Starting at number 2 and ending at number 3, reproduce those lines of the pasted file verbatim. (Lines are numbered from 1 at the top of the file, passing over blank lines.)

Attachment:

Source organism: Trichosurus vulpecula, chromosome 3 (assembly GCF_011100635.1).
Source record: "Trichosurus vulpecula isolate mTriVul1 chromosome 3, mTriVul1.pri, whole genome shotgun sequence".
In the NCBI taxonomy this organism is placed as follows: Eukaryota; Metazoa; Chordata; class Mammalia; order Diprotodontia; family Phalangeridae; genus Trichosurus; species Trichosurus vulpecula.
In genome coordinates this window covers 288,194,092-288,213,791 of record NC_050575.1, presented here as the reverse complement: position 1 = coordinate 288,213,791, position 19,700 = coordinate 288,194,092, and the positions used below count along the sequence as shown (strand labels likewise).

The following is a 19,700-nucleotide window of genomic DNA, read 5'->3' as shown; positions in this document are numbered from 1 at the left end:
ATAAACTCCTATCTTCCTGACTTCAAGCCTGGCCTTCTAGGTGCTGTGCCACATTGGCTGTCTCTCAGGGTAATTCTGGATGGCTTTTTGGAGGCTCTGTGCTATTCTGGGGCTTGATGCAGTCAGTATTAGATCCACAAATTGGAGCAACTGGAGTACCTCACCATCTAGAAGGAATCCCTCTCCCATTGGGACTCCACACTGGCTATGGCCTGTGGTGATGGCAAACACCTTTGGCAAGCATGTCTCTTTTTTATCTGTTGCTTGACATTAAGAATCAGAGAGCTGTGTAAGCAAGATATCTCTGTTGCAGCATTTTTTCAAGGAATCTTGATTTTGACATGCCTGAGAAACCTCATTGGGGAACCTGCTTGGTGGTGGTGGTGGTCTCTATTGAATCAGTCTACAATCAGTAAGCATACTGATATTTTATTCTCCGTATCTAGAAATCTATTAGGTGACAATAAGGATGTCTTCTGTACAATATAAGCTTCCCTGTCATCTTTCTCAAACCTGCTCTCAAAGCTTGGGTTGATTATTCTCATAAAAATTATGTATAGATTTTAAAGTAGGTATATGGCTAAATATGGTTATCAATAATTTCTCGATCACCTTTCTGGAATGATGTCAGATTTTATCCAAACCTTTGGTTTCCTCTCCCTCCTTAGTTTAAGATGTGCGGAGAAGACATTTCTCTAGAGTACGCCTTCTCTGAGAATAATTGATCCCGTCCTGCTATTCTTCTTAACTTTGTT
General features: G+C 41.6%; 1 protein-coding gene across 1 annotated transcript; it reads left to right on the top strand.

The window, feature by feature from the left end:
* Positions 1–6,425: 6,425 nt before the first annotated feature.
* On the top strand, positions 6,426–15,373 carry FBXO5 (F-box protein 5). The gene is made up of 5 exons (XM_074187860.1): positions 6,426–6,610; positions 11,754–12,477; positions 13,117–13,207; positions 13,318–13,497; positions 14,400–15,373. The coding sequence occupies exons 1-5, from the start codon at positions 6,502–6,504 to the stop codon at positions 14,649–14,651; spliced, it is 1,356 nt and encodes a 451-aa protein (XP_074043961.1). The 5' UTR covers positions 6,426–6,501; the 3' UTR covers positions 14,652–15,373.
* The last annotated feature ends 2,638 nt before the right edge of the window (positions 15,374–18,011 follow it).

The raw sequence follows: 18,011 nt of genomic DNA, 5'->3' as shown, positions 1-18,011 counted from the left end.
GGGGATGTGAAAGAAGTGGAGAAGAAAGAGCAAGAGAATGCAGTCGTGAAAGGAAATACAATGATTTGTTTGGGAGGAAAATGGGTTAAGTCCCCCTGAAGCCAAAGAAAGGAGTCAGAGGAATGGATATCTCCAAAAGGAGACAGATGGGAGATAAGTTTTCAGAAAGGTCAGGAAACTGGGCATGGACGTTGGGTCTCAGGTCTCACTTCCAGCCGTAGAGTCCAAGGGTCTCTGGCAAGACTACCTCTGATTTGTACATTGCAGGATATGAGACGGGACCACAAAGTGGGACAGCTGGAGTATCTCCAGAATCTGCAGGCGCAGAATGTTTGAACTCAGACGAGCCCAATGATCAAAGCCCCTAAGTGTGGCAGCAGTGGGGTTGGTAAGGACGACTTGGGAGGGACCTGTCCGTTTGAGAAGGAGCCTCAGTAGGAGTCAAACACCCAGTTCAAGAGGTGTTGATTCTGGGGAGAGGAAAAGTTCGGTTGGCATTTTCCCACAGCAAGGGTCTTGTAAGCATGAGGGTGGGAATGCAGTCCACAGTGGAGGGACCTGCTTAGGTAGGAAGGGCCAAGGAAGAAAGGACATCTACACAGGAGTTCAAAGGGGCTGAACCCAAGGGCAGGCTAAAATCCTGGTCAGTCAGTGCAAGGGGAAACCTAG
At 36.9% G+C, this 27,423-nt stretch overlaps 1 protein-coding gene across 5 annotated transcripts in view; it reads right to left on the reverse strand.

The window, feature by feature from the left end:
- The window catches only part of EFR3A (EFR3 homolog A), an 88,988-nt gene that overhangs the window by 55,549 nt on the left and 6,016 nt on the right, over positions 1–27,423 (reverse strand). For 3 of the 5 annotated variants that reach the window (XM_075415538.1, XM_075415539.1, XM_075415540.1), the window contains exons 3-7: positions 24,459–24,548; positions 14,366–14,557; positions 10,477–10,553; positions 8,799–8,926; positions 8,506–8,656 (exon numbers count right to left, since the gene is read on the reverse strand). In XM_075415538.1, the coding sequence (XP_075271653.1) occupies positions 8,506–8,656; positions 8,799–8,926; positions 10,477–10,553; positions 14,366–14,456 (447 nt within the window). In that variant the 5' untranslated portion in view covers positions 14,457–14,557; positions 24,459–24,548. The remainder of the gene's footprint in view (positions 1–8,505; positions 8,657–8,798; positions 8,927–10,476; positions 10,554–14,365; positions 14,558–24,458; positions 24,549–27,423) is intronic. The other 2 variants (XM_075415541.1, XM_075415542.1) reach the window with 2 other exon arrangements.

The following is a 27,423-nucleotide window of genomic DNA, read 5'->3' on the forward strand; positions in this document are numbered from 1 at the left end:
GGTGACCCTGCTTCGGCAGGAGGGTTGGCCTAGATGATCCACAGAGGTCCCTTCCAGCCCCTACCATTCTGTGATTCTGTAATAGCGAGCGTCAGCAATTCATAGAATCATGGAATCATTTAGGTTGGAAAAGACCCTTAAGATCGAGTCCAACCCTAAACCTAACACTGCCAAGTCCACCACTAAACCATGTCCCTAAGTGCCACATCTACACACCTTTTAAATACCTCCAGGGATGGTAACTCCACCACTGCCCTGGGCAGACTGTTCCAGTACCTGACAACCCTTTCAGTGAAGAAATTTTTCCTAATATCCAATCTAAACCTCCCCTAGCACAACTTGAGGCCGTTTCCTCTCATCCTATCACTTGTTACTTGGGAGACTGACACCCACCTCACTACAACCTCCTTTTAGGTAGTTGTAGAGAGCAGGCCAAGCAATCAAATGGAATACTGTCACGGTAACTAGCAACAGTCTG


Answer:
Source record: "Trichosurus vulpecula isolate mTriVul1 chromosome 3, mTriVul1.pri, whole genome shotgun sequence".
In the NCBI taxonomy this organism is placed as follows: Eukaryota; Metazoa; Chordata; class Mammalia; order Diprotodontia; family Phalangeridae; genus Trichosurus; species Trichosurus vulpecula.